Abbott Seeks FDA approval for cancer drug despite failed trials – WSJ

Mon, 12 Sep 2005

Abbott Laboratories is asking the FDA to approve a cancer drug even though it failed in clinical trials to demonstrate a benefit greater than placebo–which is a minimal FDA requirement.

The Wall Street Journal reports: “Xinlay is central to Abbott’s foray into the lucrative cancer market and is the first drug in five years to emerge from the company’s own labs. Some analysts believe Xinlay could reach about $1 billion in annual sales if approved. If Xinlay fails, Abbott would be left with a big hole in its pipeline.”

If the FDA buckles under pressure and sets aside minimal efficacy standards to accommodate Abbott, then all drug companies will demand the same waiver for their drugs.

What possible public interest would be served if minimal standards of drug efficacy are waived?

Do we need another worthless cancer drug on the market? Has the FDA learned nothing from the debacle of Iressa?

If the preliminary data does not show a benefit–what is the basis for speculating that additional data will alter those failed findings?

Have FDA officials learned nothring from the agency’s fast-track approval process that led to the marketing of lethal drugs–such as:

Vioxx / Propulsid / Baycol / FenPhen / Rezulin

A law is needed to protect the public from corporate predators and an emasculated FDA.

Contact: Vera Hassner Sharav

Abbott Pushes Stalled Drug
Firm to Ask FDA to Approve Cancer Medicine Despite Failed Trials
September 12, 2005; Page B3

In a test of where the Food and Drug Administration is setting the bar for approval of cancer drugs, Abbott Laboratories will ask the agency to approve a drug for advanced prostate cancer that failed to show effectiveness in two clinical trials.

The drug, a potential blockbuster for Abbott, aims to slow the spread of prostate cancer to the bone in men who have failed to improve on the hormone therapies used early in their treatment.

The Abbott Park, Ill., drug maker plans to make an unorthodox argument that although the clinical trials of the drug, Xinlay, didn’t show with statistical significance that it slowed disease progression better than a placebo, enough data exist to prove that the drug has bioactivity and few side effects.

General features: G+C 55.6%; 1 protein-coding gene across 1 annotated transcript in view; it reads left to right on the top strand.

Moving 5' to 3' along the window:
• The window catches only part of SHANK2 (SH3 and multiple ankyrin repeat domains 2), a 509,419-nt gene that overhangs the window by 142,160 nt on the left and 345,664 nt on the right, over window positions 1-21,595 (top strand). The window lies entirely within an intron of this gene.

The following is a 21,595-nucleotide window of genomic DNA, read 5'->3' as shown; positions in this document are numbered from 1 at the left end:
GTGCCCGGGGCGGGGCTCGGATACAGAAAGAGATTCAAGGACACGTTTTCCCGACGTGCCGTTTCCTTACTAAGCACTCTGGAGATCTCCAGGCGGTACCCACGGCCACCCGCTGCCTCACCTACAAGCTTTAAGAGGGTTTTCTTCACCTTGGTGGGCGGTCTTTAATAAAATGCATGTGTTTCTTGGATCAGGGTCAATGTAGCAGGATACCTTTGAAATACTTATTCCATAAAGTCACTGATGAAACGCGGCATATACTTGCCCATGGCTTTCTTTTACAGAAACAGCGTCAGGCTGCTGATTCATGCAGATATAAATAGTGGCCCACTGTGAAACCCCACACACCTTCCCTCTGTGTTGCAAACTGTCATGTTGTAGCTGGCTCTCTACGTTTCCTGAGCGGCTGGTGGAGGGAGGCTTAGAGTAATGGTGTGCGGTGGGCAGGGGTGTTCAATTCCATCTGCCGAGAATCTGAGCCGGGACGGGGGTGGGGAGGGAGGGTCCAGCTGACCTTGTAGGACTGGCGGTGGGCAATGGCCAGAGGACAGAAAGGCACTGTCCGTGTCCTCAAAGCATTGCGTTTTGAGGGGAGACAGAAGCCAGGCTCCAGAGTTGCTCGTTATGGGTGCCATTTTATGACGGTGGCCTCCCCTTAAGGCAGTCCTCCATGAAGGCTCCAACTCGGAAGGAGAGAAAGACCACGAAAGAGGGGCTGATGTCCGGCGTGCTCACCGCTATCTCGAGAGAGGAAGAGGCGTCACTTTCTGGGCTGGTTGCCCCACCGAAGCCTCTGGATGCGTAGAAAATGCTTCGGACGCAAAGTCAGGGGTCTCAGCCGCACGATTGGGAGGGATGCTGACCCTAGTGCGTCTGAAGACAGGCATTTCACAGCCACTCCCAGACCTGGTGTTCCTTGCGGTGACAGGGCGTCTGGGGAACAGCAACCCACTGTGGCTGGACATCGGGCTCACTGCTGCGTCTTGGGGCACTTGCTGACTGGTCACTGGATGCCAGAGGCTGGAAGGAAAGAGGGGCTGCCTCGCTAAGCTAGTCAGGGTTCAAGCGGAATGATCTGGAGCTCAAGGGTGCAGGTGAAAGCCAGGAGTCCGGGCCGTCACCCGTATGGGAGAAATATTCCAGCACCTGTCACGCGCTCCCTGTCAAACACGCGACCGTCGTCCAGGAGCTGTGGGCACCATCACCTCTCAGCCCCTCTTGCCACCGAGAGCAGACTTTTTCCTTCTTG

To that end, Abbott will present a retrospective analysis that combines data from the two failed clinical trials of about 1,000 men. It is unusual for a drug company to apply for regulatory approval based on such a “pooled analysis” of data after it has been collected. The highest-quality data come from placebo-controlled and blinded studies in which the standards and hypotheses are set in advance and unchanged until completion. Pooled analyses are more problematic because they can introduce biases or lump together dissimilar data.

A panel of outside advisers to the FDA will weigh the evidence behind Xinlay tomorrow[9/13]. The cancer-drug advisory panel then votes on whether the FDA should approve the drug, approve it with further study required or reject it. The FDA usually follows the advice of these panels but isn’t required to do so.

The meeting will be closely watched by the industry and investors as a gauge of the FDA’s shifting attitudes on just how much evidence is required for new cancer drugs to be approved. An FDA spokesman said no changes had been made in policy on cancer drugs.

Federal law permits certain cancer drugs to be approved with a somewhat lower threshold of efficacy evidence because of the need to get treatments to dying patients. Such “accelerated approvals” permit some cancer drugs to launch before the completion of later-stage clinical trials, based on the strength of the early data and requirements for further studies. The approach has come under fire since a promising AstraZeneca PLC lung-cancer drug called Iressa was allowed on the market in 2003 based on early clinical-trial data, only to have later, large clinical trials show that Iressa doesn’t extend patients’ lives.

Though Abbott isn’t seeking accelerated approval for Xinlay, the lack of definitive evidence that the drug actually works raises issues similar to those about Iressa. The Iressa episode has already affected other drug applications. When the cancer-advisory panel in May voted against allowing a leukemia drug from Johnson & Johnson to launch based only on early data, several members cited Iressa as a cautionary tale.

Xinlay is central to Abbott’s foray into the lucrative cancer market and is the first drug in five years to emerge from the company’s own labs. Some analysts believe Xinlay could reach about $1 billion in annual sales if approved. If Xinlay fails, Abbott would be left with a big hole in its pipeline.

Unlike traditional chemotherapy to kill cancer cells, Xinlay aims to slow the disease by blocking the effect of a protein called endothelin. Endothelin is thought to play a role in the spread of prostate cancer to bones. Xinlay’s new mechanism made it more difficult to test than a typical cancer-drug trial, in which effectiveness is measured by tracking tumor shrinkage. Instead, a composite measurement, including bone scans and changes in symptoms like bone pain, was used.

Abbott has another study of Xinlay under way in men with less-advanced prostate cancer. But John Leonard, Abbott’s vice president of global medical and scientific affairs, said the company decided not to delay its application to wait for these results. “We do believe that there is convincing evidence that shows patients will benefit from access to this drug,” he said.

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